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Unilever chief Alan Jope said he's signing weekly letters to the company's 150,000 employees urging them to get vaccinated when possible, and has invited the company's doctor to promote inoculation on twice-monthly virtual town halls, which see about 14,000 workers dial in.
"We absolutely don't want anti-vax or vaccine hesitancy to be part of the Unilever culture, and it's so helpful for them to hear from someone they trust, who is a medical authority, and we will use that platform to answer people's questions and to advocate for vaccines," Jope said in an interview.
Budweiser, which is owned by Anheuser-Busch, decided not to run a commercial during the Super Bowl for the first time in 40 years and instead allocated that spending to the Ad Council's pro-vaccination campaigns. Immunizations will "liberate people," CEO Carlos Brito said in an interview.
Some CEOs are leading by example. Nestle's Mark Schneider said that if a vaccine were immediately available to him, "I would get vaccinated in front of all our people to be a role model."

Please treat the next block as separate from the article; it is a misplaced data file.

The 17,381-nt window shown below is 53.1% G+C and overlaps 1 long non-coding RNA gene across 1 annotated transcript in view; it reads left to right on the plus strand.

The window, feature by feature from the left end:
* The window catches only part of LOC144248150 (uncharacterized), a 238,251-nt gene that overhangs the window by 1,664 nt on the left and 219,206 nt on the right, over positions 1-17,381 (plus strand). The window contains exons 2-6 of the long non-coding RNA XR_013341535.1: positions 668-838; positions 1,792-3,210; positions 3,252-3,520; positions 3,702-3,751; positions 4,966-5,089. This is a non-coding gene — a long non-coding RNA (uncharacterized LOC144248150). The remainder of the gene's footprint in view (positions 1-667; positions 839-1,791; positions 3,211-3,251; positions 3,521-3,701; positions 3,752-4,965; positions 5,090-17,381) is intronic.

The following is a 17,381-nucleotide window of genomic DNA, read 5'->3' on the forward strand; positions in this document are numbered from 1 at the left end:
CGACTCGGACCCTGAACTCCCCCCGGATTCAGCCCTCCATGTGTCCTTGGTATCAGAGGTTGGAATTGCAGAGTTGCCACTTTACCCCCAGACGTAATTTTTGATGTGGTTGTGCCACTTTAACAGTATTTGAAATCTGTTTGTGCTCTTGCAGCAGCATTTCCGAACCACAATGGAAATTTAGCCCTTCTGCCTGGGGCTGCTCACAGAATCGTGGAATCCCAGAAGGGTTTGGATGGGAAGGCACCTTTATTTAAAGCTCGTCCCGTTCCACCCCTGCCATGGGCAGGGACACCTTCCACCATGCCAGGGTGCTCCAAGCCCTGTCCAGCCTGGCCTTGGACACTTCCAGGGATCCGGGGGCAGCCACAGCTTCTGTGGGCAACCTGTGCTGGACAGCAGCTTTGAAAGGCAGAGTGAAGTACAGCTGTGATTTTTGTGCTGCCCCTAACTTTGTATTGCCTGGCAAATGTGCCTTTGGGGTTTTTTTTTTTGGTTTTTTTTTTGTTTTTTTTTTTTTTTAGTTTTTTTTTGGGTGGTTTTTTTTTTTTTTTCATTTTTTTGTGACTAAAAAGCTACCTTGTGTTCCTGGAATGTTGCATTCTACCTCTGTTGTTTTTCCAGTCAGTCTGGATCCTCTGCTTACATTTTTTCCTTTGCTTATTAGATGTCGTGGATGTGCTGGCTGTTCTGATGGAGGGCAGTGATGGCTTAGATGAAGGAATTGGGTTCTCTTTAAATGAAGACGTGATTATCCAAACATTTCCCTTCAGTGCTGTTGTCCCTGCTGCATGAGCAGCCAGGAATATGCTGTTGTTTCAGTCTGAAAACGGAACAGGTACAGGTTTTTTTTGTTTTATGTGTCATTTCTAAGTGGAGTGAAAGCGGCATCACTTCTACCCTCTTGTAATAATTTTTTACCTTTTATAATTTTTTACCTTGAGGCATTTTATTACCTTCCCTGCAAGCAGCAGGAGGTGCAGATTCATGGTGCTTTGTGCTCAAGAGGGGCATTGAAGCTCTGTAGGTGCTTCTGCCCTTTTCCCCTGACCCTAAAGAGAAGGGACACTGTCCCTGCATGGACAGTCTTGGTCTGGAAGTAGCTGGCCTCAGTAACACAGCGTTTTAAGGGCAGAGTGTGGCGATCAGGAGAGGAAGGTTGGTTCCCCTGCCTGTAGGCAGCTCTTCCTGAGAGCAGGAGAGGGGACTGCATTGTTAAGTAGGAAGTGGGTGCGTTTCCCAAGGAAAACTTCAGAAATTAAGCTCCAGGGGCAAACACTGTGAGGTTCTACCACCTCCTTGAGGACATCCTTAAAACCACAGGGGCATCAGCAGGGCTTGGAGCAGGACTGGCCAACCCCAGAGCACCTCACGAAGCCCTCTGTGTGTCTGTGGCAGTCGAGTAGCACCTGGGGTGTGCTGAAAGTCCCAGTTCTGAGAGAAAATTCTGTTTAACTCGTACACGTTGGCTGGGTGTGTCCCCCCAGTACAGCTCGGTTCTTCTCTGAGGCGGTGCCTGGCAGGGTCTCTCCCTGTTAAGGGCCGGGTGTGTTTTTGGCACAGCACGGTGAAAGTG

"It's the best possible way to protect yourself and to protect your colleagues, and we'll be very clear on that, just like we were very clear early on on the masks," he said in an interview. "One of the downsides last year was that very good, effective prevention measures such as masks were politicized."
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Osem Investments, a Nestle subsidiary in Israel, will bar employees who haven't been vaccinated or recovered from covid-19 from the workplace unless they submit a negative virus test every three days. Businesses including Check Point Software Technologies and Intel's Mobileye have also asked workers who are vaccine holdouts to stay home or provide a recent negative test.
Several airlines are taking an equally hard line: Scott Kirby, CEO of United Airlines, has said he wants to make vaccination a requirement for the company's 60,000 workers. The initiative is dividing employees -- the International Association of Machinists and Aerospace Workers District 141, a union representing fleet and passenger service staff at United, has said it's received complaints from workers who don't want to get shots as well as concerns from employees who don't want to come into contact with unvaccinated colleagues.
Striking a persuasive tone on vaccination will become ever more important as executives hasten a return to the office. Employees at jeweler Tiffany & Co. in the U.S. have been instructed to work at least two days from the office from the beginning of March -- whether they're vaccinated or not.
Goldman Sachs CEO David Solomon said at a conference last month that more of the firm's bankers would have been back in the office by now if vaccine distribution had been faster in the first quarter.
Working from home is an "aberration that we are going to correct as quickly as possible," he said.
Published : March 16, 2021
By : Syndication Washington Post, Bloomberg · Thomas Buckley